World Cup Show Jumping & Dressage Finals 101

The world's best riders and horses will meet in April at the 2005 FEI World Cup Show Jumping and Dressage Finals. Discover what the World Cup Finals are, what they mean and how they will affect America.

Feb. 17, 2005 — Some of the world’s best riders and horses are placing their bets on Las Vegas this year, eager to see if their scores from earlier qualifying competitions will be enough to earn a ticket to the FEI World Cup Show Jumping and Dressage Finals, April 20-24.

To these athletes, competing in the 2005 FEI World Cup Finals not only means they’re at the top of their game–it also means they’ll be adding their names to a historical register of sorts. For the first time in history, two World Cup Finals will unfold at the same venue.

“The World Cup Final is my favorite competition,” says Sally Ike, Director of High Performance Show Jumping at the United States Equestrian Federation (USEF). “It’s equestrian’s version of the All-Star Game, with the best athletes from all over the world competing for the honor of being World Cup Champion.”

Aside from those who are deeply versed in equestrian sport, many Americans and horse-lovers alike are wondering what the World Cup Finals are, what they mean and how they will affect our country. That said, take a step back with us as we go through the basics–World Cup Finals 101.

For starters, the Finals, like most any world title, promise to be a who’s who of equestrian sport. Olympic medalists, and world and national champions will vie for new titles. The horses and riders who compete in Las Vegas will have qualified in one of 13 leagues across the globe for jumping: U.S. East Coast, U.S. West Coast, Canada, Central Europe, West Europe, Australia, Arab, South America, South Africa, Central Asia, South East Asia, Japan and New Zealand; or in one of five leagues for dressage: U.S., Canada, Central Europe, Western Europe and Pacific.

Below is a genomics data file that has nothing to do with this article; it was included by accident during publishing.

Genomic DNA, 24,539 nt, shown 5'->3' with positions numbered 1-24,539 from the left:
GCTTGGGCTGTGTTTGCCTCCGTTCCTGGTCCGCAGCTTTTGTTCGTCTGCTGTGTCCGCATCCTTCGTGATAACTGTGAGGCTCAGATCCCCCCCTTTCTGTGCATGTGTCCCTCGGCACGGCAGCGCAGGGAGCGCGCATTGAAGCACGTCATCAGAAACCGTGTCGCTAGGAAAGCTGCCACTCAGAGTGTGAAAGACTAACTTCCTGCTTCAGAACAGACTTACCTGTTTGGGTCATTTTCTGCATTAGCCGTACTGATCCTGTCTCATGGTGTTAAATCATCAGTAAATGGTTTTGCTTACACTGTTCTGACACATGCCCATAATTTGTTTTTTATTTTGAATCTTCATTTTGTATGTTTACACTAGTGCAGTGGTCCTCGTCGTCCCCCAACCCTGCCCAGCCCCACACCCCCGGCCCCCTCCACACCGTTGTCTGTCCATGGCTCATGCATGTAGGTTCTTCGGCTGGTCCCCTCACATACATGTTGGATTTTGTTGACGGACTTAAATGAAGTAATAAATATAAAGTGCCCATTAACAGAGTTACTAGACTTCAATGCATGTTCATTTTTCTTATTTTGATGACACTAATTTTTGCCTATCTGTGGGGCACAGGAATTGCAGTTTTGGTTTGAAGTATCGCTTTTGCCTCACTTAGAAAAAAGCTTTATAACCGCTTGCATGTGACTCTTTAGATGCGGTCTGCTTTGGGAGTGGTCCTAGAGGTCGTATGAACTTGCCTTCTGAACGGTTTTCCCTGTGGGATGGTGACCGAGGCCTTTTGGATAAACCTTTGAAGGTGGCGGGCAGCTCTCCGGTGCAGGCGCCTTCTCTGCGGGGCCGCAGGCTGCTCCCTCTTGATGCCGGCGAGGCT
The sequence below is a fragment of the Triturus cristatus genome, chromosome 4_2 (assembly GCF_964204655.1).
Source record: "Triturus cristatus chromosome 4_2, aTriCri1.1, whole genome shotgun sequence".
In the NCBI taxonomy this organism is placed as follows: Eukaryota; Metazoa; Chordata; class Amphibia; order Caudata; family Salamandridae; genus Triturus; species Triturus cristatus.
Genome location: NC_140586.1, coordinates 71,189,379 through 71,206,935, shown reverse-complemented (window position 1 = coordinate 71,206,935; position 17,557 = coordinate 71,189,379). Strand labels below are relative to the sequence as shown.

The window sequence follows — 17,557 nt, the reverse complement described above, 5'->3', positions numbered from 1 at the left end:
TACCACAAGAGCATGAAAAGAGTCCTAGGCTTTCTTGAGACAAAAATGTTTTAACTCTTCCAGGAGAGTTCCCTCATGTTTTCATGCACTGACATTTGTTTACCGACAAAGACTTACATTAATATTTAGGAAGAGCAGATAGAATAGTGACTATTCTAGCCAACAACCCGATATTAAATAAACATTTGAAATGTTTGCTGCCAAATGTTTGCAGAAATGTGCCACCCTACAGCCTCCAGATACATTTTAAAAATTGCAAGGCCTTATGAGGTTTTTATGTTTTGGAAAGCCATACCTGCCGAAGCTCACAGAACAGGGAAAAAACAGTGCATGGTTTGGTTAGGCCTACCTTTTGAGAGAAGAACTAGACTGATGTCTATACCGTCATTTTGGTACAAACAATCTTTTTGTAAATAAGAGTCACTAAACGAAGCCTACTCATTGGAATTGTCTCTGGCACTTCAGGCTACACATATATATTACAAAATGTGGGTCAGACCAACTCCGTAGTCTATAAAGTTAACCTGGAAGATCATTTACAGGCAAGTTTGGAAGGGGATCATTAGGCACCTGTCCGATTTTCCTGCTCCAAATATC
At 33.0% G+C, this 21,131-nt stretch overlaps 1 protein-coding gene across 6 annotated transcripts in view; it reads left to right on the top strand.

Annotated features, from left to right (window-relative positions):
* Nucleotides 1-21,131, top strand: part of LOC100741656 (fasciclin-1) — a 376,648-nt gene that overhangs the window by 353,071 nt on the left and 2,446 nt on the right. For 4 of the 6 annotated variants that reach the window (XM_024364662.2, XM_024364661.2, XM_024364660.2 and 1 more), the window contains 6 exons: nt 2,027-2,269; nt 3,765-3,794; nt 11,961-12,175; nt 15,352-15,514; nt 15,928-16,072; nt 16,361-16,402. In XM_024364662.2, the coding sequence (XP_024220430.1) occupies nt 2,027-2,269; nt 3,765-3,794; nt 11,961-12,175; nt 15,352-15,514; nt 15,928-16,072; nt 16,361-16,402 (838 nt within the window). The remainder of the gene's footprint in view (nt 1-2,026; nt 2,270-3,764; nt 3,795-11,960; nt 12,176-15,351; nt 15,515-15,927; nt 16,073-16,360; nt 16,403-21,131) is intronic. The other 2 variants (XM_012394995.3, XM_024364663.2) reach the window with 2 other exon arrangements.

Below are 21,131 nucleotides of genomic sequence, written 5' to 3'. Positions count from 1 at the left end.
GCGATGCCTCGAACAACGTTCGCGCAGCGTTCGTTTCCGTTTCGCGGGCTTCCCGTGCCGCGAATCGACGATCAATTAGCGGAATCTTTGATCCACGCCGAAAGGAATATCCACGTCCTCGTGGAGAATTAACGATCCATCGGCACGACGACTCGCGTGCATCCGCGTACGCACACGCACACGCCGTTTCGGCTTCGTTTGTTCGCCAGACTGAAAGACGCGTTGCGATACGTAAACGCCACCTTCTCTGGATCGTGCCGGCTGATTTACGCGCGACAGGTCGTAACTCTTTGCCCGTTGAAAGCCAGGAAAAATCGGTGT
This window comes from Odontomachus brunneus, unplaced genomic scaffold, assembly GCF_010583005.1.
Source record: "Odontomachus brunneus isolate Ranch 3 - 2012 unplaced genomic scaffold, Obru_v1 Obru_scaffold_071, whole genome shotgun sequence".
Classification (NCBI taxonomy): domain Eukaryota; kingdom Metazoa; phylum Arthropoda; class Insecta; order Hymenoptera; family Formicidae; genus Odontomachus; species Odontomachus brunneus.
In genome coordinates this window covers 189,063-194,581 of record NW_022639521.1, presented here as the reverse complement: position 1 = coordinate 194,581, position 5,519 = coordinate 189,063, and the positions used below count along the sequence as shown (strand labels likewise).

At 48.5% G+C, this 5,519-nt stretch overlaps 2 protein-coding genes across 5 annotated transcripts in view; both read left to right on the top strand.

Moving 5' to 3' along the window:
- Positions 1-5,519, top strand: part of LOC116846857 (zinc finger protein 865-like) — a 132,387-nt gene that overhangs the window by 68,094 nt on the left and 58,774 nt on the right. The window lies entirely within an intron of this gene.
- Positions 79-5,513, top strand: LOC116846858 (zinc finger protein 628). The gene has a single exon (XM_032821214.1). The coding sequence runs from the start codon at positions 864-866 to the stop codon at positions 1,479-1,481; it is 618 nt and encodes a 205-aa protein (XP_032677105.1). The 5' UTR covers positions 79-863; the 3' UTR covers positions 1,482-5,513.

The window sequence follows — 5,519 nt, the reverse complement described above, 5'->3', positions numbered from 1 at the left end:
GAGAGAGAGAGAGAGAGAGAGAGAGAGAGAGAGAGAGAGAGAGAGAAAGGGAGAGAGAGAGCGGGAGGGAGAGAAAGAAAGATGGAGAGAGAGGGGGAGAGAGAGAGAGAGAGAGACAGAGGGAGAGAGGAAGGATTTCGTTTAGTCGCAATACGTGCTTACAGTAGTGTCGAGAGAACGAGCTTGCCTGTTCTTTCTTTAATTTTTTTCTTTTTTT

The USEF will send as many as 16 riders to represent our nation at the World Cup, and possibly double the number of horses.

As many as 12 of those riders will compete in the Jumping Final; seven from the East Coast League, three from the West Coast League. The U.S. will also submit two wild card riders, an additional benefit traditionally given to the host country.

More than 80 riders have been working to qualify for the Jumping Final since August of 2004. Because the spread of the United States is so vast, the riders compete in one of two U.S. leagues, based on where they live. With a total of 12 qualifying competitions in the East Coast League and nine in the West Coast League, these show jumpers have ample opportunities to accumulate “World Cup Points.” The seven East Coast riders and three West Coast riders with the most points then move on to the World Cup Final.

As many as four riders will represent the country in the Dressage Final. To get this number, the top 12 riders as determined through a series of 17 qualifying competitions go on to compete for two slots, awarded through the U.S. League Final. The host country also will submit applications for two wild card riders.

While the World Cup Jumping Final took place in the U.S. just two years ago, this is the first time in 10 years that the World Cup Dressage Final has been awarded to America. An annual event, the Finals in both disciplines traditionally take place separately, in a variety of countries around the world.